Finally, and perhaps of greatest importance in protecting yourself from becoming part of a botnet is to do what you already should be doing which is refraining from clicking on links or downloading attachments in emails that may contain the malware enabling a hacker to access first your computer and move through it to your entire network of Internet enabled devices.  Never click on links or download attachments unless you have absolutely confirmed they are legitimate.

Scam of the day – October 22, 2016 – Massive DDoS attack hits Eastern United States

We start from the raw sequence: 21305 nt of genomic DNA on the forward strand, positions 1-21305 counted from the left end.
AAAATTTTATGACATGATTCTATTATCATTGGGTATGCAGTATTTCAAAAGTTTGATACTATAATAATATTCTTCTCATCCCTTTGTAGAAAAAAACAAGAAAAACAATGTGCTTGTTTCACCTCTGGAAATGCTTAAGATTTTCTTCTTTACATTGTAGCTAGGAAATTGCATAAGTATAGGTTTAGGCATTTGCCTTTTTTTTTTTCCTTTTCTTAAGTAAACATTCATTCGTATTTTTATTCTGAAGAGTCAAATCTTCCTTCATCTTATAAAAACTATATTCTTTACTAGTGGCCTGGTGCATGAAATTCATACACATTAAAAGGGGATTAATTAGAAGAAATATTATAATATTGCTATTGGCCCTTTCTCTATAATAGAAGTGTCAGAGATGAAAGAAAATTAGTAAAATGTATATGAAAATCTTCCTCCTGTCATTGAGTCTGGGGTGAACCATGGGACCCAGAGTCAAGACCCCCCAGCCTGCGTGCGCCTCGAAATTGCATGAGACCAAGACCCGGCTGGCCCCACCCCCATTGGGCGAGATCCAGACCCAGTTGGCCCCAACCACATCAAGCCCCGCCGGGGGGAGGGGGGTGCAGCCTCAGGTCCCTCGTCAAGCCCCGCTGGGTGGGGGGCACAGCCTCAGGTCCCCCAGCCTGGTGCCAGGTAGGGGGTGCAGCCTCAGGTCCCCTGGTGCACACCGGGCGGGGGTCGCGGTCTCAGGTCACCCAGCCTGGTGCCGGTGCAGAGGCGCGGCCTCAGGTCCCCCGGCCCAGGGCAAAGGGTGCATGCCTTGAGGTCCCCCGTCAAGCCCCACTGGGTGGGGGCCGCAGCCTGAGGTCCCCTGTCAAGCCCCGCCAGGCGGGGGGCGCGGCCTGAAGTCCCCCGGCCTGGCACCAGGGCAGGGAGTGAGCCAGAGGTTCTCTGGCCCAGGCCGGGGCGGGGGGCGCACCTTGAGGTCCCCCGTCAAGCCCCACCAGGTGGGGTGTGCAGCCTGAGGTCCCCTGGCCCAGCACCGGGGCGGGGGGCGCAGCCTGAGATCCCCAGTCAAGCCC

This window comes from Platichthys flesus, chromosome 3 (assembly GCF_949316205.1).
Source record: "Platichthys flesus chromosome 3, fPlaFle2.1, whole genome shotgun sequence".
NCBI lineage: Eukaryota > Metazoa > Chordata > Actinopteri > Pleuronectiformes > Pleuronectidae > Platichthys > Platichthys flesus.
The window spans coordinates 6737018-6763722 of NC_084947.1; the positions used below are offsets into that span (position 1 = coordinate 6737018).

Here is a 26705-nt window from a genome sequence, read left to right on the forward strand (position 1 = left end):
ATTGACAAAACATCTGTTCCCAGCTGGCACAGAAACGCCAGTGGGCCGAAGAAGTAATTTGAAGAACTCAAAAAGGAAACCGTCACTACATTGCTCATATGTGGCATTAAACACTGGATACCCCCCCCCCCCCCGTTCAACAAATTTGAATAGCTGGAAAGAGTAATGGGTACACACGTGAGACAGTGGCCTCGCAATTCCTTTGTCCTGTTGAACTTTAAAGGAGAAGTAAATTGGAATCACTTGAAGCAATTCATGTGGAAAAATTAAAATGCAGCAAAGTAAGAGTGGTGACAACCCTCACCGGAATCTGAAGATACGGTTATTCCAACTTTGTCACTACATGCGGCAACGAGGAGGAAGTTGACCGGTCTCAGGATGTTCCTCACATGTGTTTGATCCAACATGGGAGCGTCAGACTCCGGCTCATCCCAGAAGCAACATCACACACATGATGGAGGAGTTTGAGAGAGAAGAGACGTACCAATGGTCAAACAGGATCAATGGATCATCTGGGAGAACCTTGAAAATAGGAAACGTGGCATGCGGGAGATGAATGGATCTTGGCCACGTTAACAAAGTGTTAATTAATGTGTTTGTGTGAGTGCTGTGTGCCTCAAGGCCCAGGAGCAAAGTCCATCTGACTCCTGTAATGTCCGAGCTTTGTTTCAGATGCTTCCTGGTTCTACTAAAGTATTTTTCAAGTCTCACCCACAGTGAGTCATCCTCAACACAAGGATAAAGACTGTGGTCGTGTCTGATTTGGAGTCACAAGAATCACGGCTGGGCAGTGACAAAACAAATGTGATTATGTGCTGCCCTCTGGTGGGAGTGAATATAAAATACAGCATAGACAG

For a few hours yesterday many Internet users on the East Coast of the United States were unable to access some of the most popular destinations on the Internet including Amazon, Twitter, Spotify, Netflix and PayPal as a result of a massive Distributed Denial of Service (DDoS) attack on Dyn a prominent Domain Name System (DNS) provider that hosts the attacked companies’ websites.  Domain Name System providers permit you to type in a simple web address such as anycompany.com which then gets translated into the long, complicated numeric Internet address of the company and connects you to their website.  A DDoS occurs when the DNS provider gets flooded with an overwhelming amount of traffic which causes the website to shut down.  Often the traffic comes from an army of botnet computers which are computers of unsuspecting people that become infected and can be remotely used to send the huge amounts of communications necessary to cause a DDoS.  This problem has become magnified as the cybercriminals infiltrate and incorporate into their botnet not just computers, but also the myriad of devices that make up the burgeoning Internet of Things.  Anything that  is connected to the Internet can be hacked and used to become a part of a botnet.  Too often, many of these devices that make up the Internet of Things are poorly protected with weak passwords and are easily hacked.